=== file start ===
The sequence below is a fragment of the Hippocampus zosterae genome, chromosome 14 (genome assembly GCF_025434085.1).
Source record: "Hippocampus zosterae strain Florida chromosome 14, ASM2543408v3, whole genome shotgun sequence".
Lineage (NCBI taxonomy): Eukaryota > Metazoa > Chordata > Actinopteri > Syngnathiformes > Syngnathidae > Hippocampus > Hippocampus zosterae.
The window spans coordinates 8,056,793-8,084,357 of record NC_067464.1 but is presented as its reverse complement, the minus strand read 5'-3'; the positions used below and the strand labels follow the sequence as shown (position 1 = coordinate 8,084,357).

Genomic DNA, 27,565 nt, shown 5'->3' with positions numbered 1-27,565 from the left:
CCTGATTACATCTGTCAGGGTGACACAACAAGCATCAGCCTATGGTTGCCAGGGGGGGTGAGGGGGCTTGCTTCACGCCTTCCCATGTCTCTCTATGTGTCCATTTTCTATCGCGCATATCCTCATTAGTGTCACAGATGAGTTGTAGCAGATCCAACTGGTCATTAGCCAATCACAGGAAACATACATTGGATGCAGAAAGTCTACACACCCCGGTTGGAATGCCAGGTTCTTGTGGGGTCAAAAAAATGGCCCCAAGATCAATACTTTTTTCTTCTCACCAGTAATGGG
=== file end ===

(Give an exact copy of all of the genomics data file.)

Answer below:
The sequence below is a fragment of the Hippocampus zosterae genome, chromosome 14 (genome assembly GCF_025434085.1).
Source record: "Hippocampus zosterae strain Florida chromosome 14, ASM2543408v3, whole genome shotgun sequence".
Lineage (NCBI taxonomy): Eukaryota > Metazoa > Chordata > Actinopteri > Syngnathiformes > Syngnathidae > Hippocampus > Hippocampus zosterae.
The window spans coordinates 8,056,793-8,084,357 of record NC_067464.1 but is presented as its reverse complement, the minus strand read 5'-3'; the positions used below and the strand labels follow the sequence as shown (position 1 = coordinate 8,084,357).

Genomic DNA, 27,565 nt, shown 5'->3' with positions numbered 1-27,565 from the left:
CCTGATTACATCTGTCAGGGTGACACAACAAGCATCAGCCTATGGTTGCCAGGGGGGGTGAGGGGGCTTGCTTCACGCCTTCCCATGTCTCTCTATGTGTCCATTTTCTATCGCGCATATCCTCATTAGTGTCACAGATGAGTTGTAGCAGATCCAACTGGTCATTAGCCAATCACAGGAAACATACATTGGATGCAGAAAGTCTACACACCCCGGTTGGAATGCCAGGTTCTTGTGGGGTCAAAAAAATGGCCCCAAGATCAATACTTTTTTCTTCTCACCAGTAATGGG